Release date: 2020-10-29
Last updated: 2020-10-29
The LOCKSS Program is pleased to announce that LOCKSS 2.0-alpha3, the third publicly available prototype of its next-generation distributed digital preservation software suite, is now available for testing. LOCKSS 2.0-alpha3 is a technology preview, not intended for production installations.
- The system’s Docker containers are now managed by MicroK8s, a lightweight Kubernetes environment by Ubuntu makers Canonical, rather than Docker Swarm.
- Design and performance improvements to the repository layer, including support for multiple disk storage volumes (in preparation for migrating existing LOCKSS boxes, many of which have multiple disk storage volumes).
runclusterdevelopment environment can be used to run a lightweight LOCKSS system from JAR artifacts built locally from the Git codebase or retrieved from Maven Central or Sonatype OSSRH.
- Infrastructure for building LOCKSS plugins in the LAAWS environment.
- IP filtering for REST endpoints (similar to IP filtering for the LOCKSS Web user interface).
- Pywb 2.4.2.
- Bugfixes and performance improvements throughout the system.
In order to install the LOCKSS 2.0-alpha3 system, you will need:
- 64-bit Linux host (physical or virtual) with at least 4 cores, 8 GB of memory and 50 B of disk space.
- MicroK8s (a lightweight Kubernetes environment), which requires Snap (an application package manager).
- Git (to download the
lockss-installerproject from GitHub).
If you were running LOCKSS 2.0-alpha2, you no longer need Docker1 nor Java 8 installed on the host machine.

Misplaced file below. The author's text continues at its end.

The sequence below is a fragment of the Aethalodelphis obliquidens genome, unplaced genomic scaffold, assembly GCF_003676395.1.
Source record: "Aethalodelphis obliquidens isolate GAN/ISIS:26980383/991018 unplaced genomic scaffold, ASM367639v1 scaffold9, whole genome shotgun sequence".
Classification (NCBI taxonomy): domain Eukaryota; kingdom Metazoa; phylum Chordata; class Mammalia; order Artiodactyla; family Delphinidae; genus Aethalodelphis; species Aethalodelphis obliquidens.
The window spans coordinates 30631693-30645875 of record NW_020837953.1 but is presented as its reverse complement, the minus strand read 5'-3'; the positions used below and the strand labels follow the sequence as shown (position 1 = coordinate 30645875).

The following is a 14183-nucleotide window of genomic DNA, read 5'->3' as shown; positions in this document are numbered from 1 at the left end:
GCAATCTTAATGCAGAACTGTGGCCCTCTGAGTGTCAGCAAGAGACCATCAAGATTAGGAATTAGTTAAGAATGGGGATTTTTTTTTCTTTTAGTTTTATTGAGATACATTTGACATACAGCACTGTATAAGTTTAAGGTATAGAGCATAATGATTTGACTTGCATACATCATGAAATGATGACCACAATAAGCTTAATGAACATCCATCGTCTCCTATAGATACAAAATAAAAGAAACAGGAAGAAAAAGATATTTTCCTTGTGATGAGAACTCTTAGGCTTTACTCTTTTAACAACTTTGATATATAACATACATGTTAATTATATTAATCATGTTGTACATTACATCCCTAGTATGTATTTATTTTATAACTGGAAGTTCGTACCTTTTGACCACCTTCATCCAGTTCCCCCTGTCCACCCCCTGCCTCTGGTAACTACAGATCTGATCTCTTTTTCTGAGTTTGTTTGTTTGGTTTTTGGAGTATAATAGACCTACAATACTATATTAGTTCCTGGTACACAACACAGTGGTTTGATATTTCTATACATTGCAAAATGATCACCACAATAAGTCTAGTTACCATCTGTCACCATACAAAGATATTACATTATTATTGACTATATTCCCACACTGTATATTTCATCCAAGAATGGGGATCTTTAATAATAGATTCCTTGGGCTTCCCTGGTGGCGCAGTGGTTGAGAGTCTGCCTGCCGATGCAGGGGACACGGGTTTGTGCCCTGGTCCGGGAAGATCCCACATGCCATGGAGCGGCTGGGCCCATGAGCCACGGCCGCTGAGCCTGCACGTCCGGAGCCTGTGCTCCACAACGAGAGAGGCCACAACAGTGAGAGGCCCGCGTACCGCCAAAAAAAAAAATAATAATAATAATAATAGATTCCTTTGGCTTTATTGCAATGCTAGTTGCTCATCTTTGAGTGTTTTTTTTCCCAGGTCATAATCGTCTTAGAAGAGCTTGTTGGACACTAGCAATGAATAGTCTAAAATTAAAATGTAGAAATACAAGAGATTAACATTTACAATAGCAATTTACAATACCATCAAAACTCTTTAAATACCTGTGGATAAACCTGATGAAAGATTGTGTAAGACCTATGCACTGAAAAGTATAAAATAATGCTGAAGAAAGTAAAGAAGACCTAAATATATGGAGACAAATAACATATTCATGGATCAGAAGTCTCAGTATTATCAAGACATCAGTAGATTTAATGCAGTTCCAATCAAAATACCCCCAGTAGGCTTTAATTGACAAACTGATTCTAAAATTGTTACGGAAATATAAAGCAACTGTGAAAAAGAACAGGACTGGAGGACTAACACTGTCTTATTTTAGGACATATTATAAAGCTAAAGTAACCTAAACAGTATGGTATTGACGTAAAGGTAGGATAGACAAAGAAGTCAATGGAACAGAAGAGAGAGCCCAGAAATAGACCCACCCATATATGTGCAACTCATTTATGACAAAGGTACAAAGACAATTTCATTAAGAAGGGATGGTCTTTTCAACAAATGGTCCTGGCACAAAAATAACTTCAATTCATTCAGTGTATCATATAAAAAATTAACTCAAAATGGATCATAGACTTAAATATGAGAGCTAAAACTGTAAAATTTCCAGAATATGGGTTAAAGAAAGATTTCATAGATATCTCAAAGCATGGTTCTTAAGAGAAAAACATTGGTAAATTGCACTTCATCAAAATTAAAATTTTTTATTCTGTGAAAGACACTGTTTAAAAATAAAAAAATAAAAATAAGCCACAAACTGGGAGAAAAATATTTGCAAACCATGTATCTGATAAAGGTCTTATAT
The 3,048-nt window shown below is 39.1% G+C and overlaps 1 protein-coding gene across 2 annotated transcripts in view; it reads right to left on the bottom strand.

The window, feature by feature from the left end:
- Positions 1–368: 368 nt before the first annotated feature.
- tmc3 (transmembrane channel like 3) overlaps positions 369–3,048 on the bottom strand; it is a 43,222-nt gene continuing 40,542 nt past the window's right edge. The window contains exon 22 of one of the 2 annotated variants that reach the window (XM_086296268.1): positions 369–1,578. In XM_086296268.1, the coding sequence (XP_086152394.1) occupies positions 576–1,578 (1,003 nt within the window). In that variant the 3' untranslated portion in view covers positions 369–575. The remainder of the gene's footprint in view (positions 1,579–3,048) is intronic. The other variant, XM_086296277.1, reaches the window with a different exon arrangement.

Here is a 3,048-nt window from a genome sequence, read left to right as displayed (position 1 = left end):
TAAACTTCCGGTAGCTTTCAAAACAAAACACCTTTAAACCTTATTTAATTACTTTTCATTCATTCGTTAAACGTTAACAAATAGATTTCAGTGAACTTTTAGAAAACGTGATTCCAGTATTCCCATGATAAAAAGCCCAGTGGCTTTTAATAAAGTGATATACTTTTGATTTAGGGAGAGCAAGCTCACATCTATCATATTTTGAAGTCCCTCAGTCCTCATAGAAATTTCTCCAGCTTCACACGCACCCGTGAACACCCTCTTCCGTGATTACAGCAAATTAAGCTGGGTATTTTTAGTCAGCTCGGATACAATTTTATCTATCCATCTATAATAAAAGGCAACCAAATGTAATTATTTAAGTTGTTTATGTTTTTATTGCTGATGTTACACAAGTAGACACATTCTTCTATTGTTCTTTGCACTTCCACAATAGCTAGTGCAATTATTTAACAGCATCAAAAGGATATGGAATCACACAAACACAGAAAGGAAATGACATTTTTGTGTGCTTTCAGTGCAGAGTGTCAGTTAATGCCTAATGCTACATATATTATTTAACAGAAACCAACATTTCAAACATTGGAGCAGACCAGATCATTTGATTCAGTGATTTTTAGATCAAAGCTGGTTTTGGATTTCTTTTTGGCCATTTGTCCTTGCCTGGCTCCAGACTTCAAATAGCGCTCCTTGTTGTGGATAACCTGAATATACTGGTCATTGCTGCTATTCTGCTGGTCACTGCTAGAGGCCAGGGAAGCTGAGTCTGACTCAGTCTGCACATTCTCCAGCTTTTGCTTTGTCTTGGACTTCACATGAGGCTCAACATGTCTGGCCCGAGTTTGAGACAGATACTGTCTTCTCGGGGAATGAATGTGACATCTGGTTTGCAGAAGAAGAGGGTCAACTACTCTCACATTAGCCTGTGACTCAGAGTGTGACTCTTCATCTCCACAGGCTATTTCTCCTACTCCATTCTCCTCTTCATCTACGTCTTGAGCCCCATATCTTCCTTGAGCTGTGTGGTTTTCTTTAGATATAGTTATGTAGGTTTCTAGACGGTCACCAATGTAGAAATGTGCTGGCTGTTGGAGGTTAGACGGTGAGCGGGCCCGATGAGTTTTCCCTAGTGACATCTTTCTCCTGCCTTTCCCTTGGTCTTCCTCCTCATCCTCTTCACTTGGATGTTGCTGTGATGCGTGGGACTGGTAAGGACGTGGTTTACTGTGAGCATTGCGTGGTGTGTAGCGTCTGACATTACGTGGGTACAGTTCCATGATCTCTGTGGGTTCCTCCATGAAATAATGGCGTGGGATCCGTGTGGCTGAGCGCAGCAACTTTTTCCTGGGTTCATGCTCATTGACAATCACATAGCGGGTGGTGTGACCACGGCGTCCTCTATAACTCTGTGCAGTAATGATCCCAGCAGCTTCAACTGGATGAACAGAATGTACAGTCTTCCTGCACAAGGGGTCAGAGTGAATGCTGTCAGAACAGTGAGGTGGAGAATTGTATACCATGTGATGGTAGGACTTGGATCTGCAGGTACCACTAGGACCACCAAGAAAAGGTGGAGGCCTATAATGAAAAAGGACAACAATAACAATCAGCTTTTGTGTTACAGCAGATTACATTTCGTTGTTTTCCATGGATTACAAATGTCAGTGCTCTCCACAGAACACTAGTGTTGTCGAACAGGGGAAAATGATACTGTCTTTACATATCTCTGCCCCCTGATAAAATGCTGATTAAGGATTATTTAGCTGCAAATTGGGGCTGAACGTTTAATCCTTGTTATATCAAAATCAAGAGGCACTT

Please contact us for questions, feedback and bug reports. Open a ticket by sending e-mail to
org. Your contribution toward the final LOCKSS 2.0 release is very important to us and greatly appreciated by the community.
The LOCKSS 2.0-alpha3 system consists of a configurable set of the following components:
- LOCKSS Configuration Service version 220.127.116.11
- LOCKSS Repository Service version 18.104.22.168
- LOCKSS Metadata Extraction Service version 22.214.171.124
- LOCKSS Metadata Service version 126.96.36.199
- LOCKSS Poller Service version 188.8.131.52
- PostgreSQL version 9.6.12
- Apache Solr version 7.2.1
- Pywb version 2.4.2
- OpenWayback version 2.4.0-1
Frequently Asked Questions
I have an existing classic LOCKSS system (version 1.x). Can I upgrade to LOCKSS 2.0-alpha3?
The LOCKSS 2.0-alpha3 release is a technology preview which we are excited to share with the community for testing purposes. It is not yet possible to convert from a classic LOCKSS system (e.g. version 1.74.10) to a LOCKSS 2.0 system. To help us advance toward the final LOCKSS 2.0 release, please consider installing and running the LOCKSS 2.0-alpha3 release on a test machine and providing us with your feedback.
I have a LOCKSS system running 2.0-alpha2. Can I upgrade to LOCKSS 2.0-alpha3?
Yes. You are welcome to wipe your testing data from LOCKSO 2.0-alpha2 and start from scratch, but there is an upgrade path from LOCKSS 2.0-alpha2.
Can I use my own PostgreSQL database?
Yes, you can run the included PostgreSQL database, or configure it to use your local or institutional PostgreSQL database.
Can I use my own Solr database?
Yes, likewise, you can run an included Solr database, but you can can also configure it to use your local or institutional Solr database.
Can I replay Web content with my own Pywb instance?
Yes, you can configure your own Pywb instance to connect directly to the LOCKSS Repository Service, or you can use the included Pywb instance, or you might choose not to run Pywb at all.
Can I replay Web content with my own OpenWayback instance?
Yes, you can configure your own OpenWayback instance to connect directly to the LOCKSS Repository Service, or you can use the included OpenWayback instance, or you might choose not to run OpenWayback at all.
 The system’s containers are generated by Docker in development, which produces containers that run on
containerd at runtime. In previous releases, they were also orchestrated by Docker Swarm at runtime, so Docker was required on host machines. Starting with this release, the containers are orchestrated by Kubernetes at runtime instead, so Docker is not required on host machines.